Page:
Indy serves up a cocktail of miseries for Andretti Autosport

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Indy serves up a cocktail of miseries for Andretti Autosport


Indy serves up a cocktail of miseries for Andretti Autosport


The table was set for an Andretti butt-kicking. Marco Andretti was on pole, Ryan Hunter-Reay, James Hinchcliffe and Alexander Rossi were starting fifth, sixth and ninth, with Colton Herta taking the green flag from the 10th slot. They’d been fast in practice, in traffic and in windy and hot conditions.

But Sunday’s 104th Indianapolis 500 turned out to be a huge disappointment for Michael Andretti’s team.

His son never led a lap and finished 13th, while his top gun hit the wall after a questionable penalty and one of his former winners was fast early before being derailed in the pits.

It’s hard to imagine Hinch’s seventh place as the best showing.

“What a nightmare,” said one of the Andretti crewman as he trudged back to Gasoline Alley.

Now, there’s a good chance Rossi would have had a say in the outcome. He led 17 laps in and was right behind Dixon when he pitted on lap 131. But he made contact with Takuma Sato as he exited his pit stall and was sent to the rear of the field for an unsafe release.

“I thought we had the car to win, and had we stayed up front we could have made a run for it,” said the 2016 Indy winner, who crashed on lap 144 trying to get back to the front. “Because of a pit lane penalty that we still don’t fully understand, we didn’t get to stay up front. We shouldn’t have been in a position to have to run in the back. There was a lot of dirty air back there, and we just lost it. Not how we were hoping to see today go.”

Hunter-Reay was in the top five until an early pit stop took him out of contention for his second Indy win.

“We came away with a top 10, but that doesn’t reflect the potential of the DHL Honda today,” he said. “We built a car to run in the front, and that’s where we should have been in the end. The car had the pace. I drove a clean race; we just didn’t get it done. Sometimes races are won and lost on the track, and sometimes they are won and lost in the pits. We had the first part covered, but unfortunately the latter is what wrote our story today.”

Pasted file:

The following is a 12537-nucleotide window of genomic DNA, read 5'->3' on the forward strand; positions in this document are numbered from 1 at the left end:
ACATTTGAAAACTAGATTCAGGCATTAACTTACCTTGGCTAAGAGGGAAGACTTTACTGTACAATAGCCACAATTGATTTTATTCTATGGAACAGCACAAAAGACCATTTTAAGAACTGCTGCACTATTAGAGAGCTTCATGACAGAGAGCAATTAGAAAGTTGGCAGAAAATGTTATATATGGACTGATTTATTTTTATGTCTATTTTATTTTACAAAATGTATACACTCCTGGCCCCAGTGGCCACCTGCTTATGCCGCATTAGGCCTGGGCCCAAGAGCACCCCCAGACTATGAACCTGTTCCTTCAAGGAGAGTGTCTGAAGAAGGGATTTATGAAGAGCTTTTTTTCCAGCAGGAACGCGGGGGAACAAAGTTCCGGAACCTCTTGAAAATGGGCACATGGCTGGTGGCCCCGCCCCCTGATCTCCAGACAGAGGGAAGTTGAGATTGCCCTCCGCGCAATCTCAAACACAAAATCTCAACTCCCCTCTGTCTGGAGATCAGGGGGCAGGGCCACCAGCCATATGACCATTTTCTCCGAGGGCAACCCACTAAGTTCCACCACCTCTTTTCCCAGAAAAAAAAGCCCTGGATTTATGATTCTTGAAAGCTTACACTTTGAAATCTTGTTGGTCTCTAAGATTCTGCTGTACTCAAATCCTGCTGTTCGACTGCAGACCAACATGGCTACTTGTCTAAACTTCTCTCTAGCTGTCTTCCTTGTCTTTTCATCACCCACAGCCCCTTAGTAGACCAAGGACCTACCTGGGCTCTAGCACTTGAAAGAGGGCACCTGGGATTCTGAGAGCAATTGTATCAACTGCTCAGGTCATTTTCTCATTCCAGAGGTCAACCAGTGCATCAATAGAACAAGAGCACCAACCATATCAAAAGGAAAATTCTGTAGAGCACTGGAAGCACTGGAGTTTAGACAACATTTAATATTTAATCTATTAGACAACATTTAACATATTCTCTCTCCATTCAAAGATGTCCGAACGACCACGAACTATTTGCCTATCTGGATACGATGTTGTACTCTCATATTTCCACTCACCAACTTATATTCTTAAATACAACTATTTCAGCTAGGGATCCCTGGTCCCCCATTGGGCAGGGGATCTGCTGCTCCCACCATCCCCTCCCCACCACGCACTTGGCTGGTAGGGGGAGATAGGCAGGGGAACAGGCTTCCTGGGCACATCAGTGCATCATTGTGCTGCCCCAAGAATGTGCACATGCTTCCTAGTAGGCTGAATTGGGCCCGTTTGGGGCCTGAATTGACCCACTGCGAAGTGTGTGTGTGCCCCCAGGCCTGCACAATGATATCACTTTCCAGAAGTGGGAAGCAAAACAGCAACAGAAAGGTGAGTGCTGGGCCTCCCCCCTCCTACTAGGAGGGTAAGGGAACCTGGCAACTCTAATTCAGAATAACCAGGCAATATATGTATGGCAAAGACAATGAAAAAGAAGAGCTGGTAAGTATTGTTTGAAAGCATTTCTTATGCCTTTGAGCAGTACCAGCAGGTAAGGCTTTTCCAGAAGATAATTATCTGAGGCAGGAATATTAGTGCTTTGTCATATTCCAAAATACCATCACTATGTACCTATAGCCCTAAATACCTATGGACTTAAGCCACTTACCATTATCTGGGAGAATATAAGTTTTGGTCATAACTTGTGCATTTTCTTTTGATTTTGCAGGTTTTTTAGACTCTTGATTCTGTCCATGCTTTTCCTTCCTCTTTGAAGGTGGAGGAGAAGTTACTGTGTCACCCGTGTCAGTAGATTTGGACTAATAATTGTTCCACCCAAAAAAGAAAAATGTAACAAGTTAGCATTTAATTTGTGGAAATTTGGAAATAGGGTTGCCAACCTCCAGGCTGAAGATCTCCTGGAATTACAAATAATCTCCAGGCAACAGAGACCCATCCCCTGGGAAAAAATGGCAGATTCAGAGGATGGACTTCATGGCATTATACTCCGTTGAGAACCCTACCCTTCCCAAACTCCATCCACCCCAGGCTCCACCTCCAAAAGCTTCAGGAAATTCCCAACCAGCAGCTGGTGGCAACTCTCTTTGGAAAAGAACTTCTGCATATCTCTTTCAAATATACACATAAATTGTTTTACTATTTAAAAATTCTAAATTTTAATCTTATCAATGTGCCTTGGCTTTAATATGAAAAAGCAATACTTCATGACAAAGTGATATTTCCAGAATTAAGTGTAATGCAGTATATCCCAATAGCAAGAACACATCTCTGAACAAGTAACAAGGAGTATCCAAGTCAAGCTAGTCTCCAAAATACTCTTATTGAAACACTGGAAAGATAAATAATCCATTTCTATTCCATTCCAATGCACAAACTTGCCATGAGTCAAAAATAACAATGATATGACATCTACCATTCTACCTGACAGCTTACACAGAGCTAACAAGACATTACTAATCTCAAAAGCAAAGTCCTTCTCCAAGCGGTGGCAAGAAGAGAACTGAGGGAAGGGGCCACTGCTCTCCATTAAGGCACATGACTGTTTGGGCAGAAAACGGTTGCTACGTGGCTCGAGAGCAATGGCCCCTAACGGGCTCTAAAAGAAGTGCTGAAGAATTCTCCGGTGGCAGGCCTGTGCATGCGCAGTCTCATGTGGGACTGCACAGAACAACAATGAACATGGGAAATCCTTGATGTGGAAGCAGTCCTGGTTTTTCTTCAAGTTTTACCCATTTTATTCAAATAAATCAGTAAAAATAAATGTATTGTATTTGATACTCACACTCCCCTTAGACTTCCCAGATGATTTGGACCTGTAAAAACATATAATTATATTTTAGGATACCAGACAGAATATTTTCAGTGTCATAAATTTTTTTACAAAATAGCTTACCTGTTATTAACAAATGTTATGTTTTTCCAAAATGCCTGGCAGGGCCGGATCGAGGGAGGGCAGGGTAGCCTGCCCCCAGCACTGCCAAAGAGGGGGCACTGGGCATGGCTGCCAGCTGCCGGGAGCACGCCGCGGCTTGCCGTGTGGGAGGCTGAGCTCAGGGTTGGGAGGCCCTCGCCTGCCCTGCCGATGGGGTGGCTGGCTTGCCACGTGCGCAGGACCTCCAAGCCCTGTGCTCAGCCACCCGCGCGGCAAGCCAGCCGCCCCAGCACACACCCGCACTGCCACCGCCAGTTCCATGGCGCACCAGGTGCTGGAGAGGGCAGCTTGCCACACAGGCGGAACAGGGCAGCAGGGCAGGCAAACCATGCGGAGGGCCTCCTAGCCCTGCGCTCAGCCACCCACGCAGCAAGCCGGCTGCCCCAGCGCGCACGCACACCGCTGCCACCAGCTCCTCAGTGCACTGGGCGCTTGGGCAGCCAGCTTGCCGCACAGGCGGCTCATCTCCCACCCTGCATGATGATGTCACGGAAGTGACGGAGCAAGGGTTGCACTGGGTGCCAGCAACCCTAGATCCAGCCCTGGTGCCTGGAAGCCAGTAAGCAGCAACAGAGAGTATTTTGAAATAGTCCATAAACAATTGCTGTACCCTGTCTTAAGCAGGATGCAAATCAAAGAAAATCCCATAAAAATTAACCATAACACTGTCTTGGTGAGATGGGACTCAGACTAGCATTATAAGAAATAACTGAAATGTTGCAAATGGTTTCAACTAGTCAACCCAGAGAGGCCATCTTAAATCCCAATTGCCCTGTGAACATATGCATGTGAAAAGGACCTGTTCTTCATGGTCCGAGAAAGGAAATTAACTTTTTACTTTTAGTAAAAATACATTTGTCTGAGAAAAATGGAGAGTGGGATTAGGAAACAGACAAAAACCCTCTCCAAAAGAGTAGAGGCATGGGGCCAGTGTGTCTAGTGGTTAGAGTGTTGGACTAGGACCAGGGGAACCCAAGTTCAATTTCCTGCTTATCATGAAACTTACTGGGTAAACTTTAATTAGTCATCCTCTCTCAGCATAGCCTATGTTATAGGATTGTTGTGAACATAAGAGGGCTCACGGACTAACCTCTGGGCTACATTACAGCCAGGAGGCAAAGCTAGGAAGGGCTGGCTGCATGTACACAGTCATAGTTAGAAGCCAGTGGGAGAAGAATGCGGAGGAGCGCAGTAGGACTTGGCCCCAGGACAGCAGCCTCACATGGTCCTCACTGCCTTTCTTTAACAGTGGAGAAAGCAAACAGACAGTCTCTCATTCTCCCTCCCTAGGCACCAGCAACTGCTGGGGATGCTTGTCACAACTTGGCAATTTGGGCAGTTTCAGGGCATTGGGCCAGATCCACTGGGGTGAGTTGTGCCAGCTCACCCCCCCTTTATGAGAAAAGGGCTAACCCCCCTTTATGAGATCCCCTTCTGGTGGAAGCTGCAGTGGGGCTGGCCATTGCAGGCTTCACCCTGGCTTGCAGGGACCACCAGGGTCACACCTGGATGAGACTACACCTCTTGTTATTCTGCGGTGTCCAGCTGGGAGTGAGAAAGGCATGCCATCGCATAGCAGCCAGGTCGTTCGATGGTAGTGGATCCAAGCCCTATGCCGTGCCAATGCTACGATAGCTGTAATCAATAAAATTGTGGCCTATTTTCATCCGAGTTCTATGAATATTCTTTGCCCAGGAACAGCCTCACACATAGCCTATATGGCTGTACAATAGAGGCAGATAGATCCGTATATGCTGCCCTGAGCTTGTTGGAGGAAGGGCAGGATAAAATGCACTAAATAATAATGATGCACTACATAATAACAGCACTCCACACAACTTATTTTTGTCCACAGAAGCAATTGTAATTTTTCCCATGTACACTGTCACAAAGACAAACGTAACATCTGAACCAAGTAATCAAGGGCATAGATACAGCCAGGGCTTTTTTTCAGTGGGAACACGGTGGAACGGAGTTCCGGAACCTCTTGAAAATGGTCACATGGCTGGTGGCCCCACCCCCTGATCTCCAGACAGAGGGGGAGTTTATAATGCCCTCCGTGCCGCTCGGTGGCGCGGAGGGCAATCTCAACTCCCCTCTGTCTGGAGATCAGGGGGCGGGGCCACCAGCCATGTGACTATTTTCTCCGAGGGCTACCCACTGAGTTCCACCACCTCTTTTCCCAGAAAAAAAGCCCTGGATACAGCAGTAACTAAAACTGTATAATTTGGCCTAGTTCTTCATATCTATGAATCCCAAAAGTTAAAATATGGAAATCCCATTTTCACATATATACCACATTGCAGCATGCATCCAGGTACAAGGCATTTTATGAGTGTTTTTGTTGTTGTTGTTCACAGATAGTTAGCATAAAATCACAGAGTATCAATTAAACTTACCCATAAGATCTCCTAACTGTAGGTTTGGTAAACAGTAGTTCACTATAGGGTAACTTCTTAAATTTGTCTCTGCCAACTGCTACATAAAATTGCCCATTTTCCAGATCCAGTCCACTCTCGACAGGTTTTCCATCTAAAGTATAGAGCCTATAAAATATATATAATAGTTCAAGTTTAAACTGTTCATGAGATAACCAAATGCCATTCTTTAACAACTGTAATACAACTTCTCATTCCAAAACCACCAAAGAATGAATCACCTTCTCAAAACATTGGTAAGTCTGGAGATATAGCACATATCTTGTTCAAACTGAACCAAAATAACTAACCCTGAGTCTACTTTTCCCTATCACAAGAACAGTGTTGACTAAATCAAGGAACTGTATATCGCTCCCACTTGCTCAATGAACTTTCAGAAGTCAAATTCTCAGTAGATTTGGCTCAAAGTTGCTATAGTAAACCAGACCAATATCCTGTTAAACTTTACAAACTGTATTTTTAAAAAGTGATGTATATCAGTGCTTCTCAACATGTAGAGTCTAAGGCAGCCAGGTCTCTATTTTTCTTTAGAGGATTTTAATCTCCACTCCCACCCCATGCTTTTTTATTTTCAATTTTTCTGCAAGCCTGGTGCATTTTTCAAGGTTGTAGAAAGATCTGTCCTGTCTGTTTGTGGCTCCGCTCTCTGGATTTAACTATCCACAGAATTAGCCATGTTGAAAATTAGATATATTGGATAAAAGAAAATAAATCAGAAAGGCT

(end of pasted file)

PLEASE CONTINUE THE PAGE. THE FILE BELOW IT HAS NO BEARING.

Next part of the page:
Hinchcliffe actually made a nice comeback to finish seventh in his Genesys Honda after losing almost a lap in the pits.

“It’s funny: You see, ‘Start seventh, finish sixth,’ and it sounds like a basic day, but it really wasn’t that for us,” he said. “We had a little problem on our second pit stop, couldn’t get the car in gear and went all the way to back of the lead lap. From there, it was just kind of damage control. That was before halfway, and I got on the radio, ‘Hey, look it’s a long race, and a lot can happen.’

Hinchcliffe used a “monster” last restart to salvage something from a difficult day, but none of the Andretti squad came away from the 500 feeling they’d delivered on their potential. Baker/Motorsport Images

“Luckily, on that last restart, we just got a monster restart and picked off a couple cars. It’s just so hard when you get further back in that line. We were ahead of Pato (O’Ward) and Josef (Newgarden) before that stop. If we had been able to keep that track position, there’s a chance we could’ve had a solid top-five run.”

Herta hung in or around the top 19 all afternoon but just didn’t have the pace he needed.

“It was an OK race but we didn’t have enough for the win,” he said.

But the real downer was Andretti. After a herculean effort to win the pole, the 33-year-old veteran never led a lap and gradually fell back through the field.

“We had high hopes coming into the race today after being fast all month but we didn’t have it today,” said Andretti. “We didn’t have the pickup we needed on the restarts. That left us a sitting duck, and we weren’t able to gain ground on pit stops to make up for anything. Everything combined left us 13th.”